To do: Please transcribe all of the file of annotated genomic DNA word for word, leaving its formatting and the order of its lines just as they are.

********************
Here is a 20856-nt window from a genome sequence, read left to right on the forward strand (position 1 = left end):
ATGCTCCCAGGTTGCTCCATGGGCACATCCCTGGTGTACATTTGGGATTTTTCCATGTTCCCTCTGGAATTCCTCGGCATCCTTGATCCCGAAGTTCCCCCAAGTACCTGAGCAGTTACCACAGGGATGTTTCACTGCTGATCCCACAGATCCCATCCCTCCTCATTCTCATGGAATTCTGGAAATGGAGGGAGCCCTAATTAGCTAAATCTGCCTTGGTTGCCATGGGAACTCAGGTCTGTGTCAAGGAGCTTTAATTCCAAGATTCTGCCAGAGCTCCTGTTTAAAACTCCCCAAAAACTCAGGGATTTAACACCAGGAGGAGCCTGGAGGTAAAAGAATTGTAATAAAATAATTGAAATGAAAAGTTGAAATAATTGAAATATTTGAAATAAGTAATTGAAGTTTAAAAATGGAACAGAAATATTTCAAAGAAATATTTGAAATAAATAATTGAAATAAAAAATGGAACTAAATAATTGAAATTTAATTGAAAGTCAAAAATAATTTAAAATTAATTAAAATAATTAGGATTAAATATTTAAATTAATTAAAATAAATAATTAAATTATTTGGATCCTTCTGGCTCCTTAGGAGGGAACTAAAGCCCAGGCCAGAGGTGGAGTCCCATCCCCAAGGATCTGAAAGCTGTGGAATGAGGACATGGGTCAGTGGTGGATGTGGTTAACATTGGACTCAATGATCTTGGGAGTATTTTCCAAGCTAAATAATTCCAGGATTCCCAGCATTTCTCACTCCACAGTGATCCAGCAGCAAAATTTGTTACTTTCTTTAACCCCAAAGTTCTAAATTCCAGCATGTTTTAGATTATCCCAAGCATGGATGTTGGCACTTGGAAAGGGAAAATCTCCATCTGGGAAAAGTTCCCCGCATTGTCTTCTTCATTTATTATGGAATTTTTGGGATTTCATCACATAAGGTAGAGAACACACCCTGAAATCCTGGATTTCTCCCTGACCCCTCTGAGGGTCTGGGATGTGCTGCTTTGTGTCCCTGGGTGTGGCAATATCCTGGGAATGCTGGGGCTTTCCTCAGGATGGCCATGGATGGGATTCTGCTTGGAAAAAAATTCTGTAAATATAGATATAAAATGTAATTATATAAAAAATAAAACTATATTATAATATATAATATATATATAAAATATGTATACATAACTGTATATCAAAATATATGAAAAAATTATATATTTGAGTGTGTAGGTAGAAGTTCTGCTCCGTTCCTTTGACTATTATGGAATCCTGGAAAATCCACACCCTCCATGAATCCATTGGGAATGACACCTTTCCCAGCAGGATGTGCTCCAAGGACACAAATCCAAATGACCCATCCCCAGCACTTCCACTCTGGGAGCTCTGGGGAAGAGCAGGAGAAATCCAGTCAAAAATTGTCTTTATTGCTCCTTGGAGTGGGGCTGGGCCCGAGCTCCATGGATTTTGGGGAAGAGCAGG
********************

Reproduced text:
Here is a 20856-nt window from a genome sequence, read left to right on the forward strand (position 1 = left end):
ATGCTCCCAGGTTGCTCCATGGGCACATCCCTGGTGTACATTTGGGATTTTTCCATGTTCCCTCTGGAATTCCTCGGCATCCTTGATCCCGAAGTTCCCCCAAGTACCTGAGCAGTTACCACAGGGATGTTTCACTGCTGATCCCACAGATCCCATCCCTCCTCATTCTCATGGAATTCTGGAAATGGAGGGAGCCCTAATTAGCTAAATCTGCCTTGGTTGCCATGGGAACTCAGGTCTGTGTCAAGGAGCTTTAATTCCAAGATTCTGCCAGAGCTCCTGTTTAAAACTCCCCAAAAACTCAGGGATTTAACACCAGGAGGAGCCTGGAGGTAAAAGAATTGTAATAAAATAATTGAAATGAAAAGTTGAAATAATTGAAATATTTGAAATAAGTAATTGAAGTTTAAAAATGGAACAGAAATATTTCAAAGAAATATTTGAAATAAATAATTGAAATAAAAAATGGAACTAAATAATTGAAATTTAATTGAAAGTCAAAAATAATTTAAAATTAATTAAAATAATTAGGATTAAATATTTAAATTAATTAAAATAAATAATTAAATTATTTGGATCCTTCTGGCTCCTTAGGAGGGAACTAAAGCCCAGGCCAGAGGTGGAGTCCCATCCCCAAGGATCTGAAAGCTGTGGAATGAGGACATGGGTCAGTGGTGGATGTGGTTAACATTGGACTCAATGATCTTGGGAGTATTTTCCAAGCTAAATAATTCCAGGATTCCCAGCATTTCTCACTCCACAGTGATCCAGCAGCAAAATTTGTTACTTTCTTTAACCCCAAAGTTCTAAATTCCAGCATGTTTTAGATTATCCCAAGCATGGATGTTGGCACTTGGAAAGGGAAAATCTCCATCTGGGAAAAGTTCCCCGCATTGTCTTCTTCATTTATTATGGAATTTTTGGGATTTCATCACATAAGGTAGAGAACACACCCTGAAATCCTGGATTTCTCCCTGACCCCTCTGAGGGTCTGGGATGTGCTGCTTTGTGTCCCTGGGTGTGGCAATATCCTGGGAATGCTGGGGCTTTCCTCAGGATGGCCATGGATGGGATTCTGCTTGGAAAAAAATTCTGTAAATATAGATATAAAATGTAATTATATAAAAAATAAAACTATATTATAATATATAATATATATATAAAATATGTATACATAACTGTATATCAAAATATATGAAAAAATTATATATTTGAGTGTGTAGGTAGAAGTTCTGCTCCGTTCCTTTGACTATTATGGAATCCTGGAAAATCCACACCCTCCATGAATCCATTGGGAATGACACCTTTCCCAGCAGGATGTGCTCCAAGGACACAAATCCAAATGACCCATCCCCAGCACTTCCACTCTGGGAGCTCTGGGGAAGAGCAGGAGAAATCCAGTCAAAAATTGTCTTTATTGCTCCTTGGAGTGGGGCTGGGCCCGAGCTCCATGGATTTTGGGGAAGAGCAGG